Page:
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Dreaming of some flying shoes

July 7, 2009

I was folding laundry the other day when I heard the rising sound of running feet. Little toes striking the wood floor through the living room, up the hallway…then Graysen burst into the bedroom and leapt onto the bed with a wild look in his eye.

“Oh mom,” he said, “I need some flying shoes.”

“Flying shoes?” I inquired, folding his little tee-shirt that reads “Lover Boy.”

“Yeah,” he confirmed, hand over his racing heart. “So I can fly over the monsters.”

According to him, there are monsters in all the darkened corners, lurking in empty rooms, hiding in the shower. Trips to the bathroom require an escort — anyone older and taller than he who doesn’t mind standing in the doorway as he plants himself on the pot and talks about random things.

Things like his dreams, which lately are filled with scary “monster guts.”

“Mom, in my dream Mira turned into monster guts with teeth!” he related during one of his recent potty breaks. In the same dream I turned into a pink monster ghost with four eyes.

Such is the stuff of a small boy’s nightmares.

When I was a child I dreamed that Zozobra ate my blankie and breathed fire on my house. When I was a bit older I worried that a lion or tiger would jump out from beneath my bed and grab me if I got up after the lights went out.

Later I had a quaking fear of nuclear war … and my dreams reflected that. I can still see one of them as though I dreamt it just last night.

But then I had Soren, and the nightmares changed. The monsters I began to fear didn’t resemble the ones that have found footing in Gray’s imagination. Mine were more tangible — they were anything that would hurt my child. Bringing Soren into the world meant that I suddenly found myself looking into the eyes of a person for whom I would have both died and killed.

It was the first time I’d felt that way to that extent.

At first it was confusing and painful to love him so much. I felt like an open wound, checking him at naptime to make sure he was still breathing … rushing to every tiny cry. I accidentally poked his tummy with a diaper pin when he was just a few weeks old, and cried harder than he did.

We passed those first few weeks living at the most basic level of instinct, every emotion profound and extreme.

The vulnerability was exhausting.

I went through this to some extent with each of my four kids, and eventually came to better understand that raw side of myself. But though I hoped that my deeper understanding would make the rawness easier to bear, I can’t say that it ever did.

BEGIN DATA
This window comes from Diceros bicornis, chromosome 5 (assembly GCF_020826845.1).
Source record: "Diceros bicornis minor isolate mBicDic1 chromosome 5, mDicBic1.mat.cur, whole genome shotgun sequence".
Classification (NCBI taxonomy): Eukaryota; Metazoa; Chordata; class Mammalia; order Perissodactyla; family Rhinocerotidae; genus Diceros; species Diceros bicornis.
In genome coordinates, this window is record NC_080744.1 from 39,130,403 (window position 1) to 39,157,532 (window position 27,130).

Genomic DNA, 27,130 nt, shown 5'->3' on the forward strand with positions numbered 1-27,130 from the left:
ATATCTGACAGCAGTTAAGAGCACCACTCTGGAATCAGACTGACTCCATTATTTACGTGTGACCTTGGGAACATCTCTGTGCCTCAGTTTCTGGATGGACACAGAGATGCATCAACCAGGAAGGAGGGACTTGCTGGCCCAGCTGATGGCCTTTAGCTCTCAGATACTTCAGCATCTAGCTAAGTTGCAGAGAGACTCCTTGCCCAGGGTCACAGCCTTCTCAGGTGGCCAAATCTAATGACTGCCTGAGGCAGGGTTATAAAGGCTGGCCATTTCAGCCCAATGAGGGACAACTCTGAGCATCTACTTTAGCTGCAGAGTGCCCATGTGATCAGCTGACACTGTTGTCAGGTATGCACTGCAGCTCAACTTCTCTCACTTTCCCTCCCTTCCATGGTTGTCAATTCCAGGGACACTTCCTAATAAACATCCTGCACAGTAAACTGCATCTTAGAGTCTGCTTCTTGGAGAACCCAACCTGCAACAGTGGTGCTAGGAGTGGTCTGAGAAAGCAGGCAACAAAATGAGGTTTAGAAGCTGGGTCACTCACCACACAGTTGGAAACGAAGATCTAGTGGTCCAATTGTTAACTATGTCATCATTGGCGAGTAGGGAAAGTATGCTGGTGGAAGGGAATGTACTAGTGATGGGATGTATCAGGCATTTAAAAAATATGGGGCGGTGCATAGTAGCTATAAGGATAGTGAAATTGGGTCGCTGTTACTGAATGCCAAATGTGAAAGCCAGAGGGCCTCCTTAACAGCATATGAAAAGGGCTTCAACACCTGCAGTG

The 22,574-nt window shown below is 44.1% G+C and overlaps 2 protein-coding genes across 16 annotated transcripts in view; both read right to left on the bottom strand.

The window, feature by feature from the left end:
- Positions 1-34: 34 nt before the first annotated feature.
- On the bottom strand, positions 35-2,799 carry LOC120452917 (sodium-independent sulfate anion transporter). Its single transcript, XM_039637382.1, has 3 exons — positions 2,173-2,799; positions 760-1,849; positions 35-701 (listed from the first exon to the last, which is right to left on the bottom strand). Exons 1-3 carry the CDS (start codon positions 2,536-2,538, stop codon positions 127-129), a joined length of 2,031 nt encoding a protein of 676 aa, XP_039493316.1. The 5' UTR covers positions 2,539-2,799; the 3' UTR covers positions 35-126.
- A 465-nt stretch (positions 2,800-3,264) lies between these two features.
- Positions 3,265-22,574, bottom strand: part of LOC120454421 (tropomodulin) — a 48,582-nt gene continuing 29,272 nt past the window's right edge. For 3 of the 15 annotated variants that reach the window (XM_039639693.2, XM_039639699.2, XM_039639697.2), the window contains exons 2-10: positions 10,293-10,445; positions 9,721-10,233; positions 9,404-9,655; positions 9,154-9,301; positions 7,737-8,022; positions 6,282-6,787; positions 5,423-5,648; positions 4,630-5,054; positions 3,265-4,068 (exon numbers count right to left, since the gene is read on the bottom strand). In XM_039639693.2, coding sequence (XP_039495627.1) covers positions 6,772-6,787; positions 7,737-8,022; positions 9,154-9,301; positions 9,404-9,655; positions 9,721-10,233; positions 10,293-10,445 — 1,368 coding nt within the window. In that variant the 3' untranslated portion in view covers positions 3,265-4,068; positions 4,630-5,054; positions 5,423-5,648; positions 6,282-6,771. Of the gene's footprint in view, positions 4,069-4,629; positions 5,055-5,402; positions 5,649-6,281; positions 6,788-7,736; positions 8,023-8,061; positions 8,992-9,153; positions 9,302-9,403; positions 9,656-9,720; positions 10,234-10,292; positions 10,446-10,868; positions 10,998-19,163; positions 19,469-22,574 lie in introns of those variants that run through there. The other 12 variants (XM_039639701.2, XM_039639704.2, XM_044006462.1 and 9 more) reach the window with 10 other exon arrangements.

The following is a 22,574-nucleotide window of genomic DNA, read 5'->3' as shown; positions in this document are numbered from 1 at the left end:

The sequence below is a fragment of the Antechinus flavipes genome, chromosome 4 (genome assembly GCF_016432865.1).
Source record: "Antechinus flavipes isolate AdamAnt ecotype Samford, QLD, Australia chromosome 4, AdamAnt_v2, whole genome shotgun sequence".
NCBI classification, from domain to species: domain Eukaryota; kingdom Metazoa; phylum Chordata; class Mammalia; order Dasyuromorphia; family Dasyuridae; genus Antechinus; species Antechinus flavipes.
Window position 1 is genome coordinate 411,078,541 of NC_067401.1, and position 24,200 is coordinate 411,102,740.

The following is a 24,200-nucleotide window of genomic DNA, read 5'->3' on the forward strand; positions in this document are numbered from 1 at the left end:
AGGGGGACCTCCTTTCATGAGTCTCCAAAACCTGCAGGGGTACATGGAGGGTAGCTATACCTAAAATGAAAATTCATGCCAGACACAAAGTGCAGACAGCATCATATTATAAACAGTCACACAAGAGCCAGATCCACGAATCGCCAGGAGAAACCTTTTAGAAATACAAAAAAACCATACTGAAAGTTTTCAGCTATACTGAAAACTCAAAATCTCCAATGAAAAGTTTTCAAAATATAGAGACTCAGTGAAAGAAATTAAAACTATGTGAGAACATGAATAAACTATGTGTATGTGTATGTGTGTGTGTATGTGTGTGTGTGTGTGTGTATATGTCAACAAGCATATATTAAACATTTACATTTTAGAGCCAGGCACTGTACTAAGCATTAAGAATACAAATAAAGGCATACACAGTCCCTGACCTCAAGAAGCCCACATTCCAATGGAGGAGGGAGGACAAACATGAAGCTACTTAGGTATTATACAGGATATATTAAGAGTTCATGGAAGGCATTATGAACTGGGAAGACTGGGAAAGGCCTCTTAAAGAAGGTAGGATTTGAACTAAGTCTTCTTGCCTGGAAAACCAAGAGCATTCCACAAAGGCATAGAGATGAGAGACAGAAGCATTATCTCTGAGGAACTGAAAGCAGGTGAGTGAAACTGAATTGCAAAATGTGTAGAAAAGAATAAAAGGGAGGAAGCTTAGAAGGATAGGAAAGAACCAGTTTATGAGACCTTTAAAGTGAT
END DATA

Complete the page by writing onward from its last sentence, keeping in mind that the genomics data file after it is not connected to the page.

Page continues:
It’s one thing to picture a tiger under your own bed, and quite another to imagine it lurking beneath your child’s.

When I heard of the accident at the end of June that killed four teenagers and left another in critical condition, I felt that raw emotion rise up inside of me. Though I didn’t know those kids personally, I could connect myself and my experience to each of them on some level. Two of them attended my high school; the others, my daughter’s school. One of them was in her gardening club.

But there it ends, aside from some connections through mutual friends.

Still, there’s something about that raw state of being that makes every child my child. I cried for them.

I cried as well for the mother of the driver who hit them. In a different but still very painful way, she lost a child too.

In the days following the accident I’m sure I wasn’t the only mother who proclaimed something like “that’s it, my kids are never driving … or … leaving my sight again ever.” And given that Soren is now old enough to take driver’s ed, I spent a lot of time thinking about this very matter.

But he and I talked about it, and I found myself telling him that a devastating accident could happen to anyone. In this society, I told him, we rely on agreements.

“I trust, for example, that the guy in the truck over there will stop at the stop sign,” I elaborated, pointing as I drove. The guy stopped.

“But,” I added, “we can’t always know that they won’t break their agreements. And we can’t happily live our lives assuming that they will. There’s a very fine line between being paranoid and being cautious.”

I’ll admit that I was relieved to hear Soren say he isn’t in any hurry to drive … yet. But when he is ready it will be appropriate of me to let him step away into that big new responsibility by degrees. Even the child who brought me to the very edge of myself for the first time must grow up someday.

Perhaps he’ll wait long enough, however, for someone to invent some flying shoes … so that he and every other child in this great big world can fly over the monsters.

© 2009 Ana June. All rights reserved.

2 Comments leave one →
  1. July 7, 2009 6:12 pm

    Cautious vs paranoid…I fight that one every day.

  2. auntiehallie permalink
    July 9, 2009 2:18 am


    I can only imagine how my folks felt when I wrecked the car. (Even though they told me.) I was still a horrible snot about the restrictions they put on my driving afterward.

    The lack of that raw vulnerability is such a comfort.


    I hate to think the kids are now getting old enough to drive … and their natural caution comforts me. But it’s not enough. It’s never enough. We love them too much. It just hurts.

    Will it ever stop hurting? My god, I’m not even their mom! aaagh.

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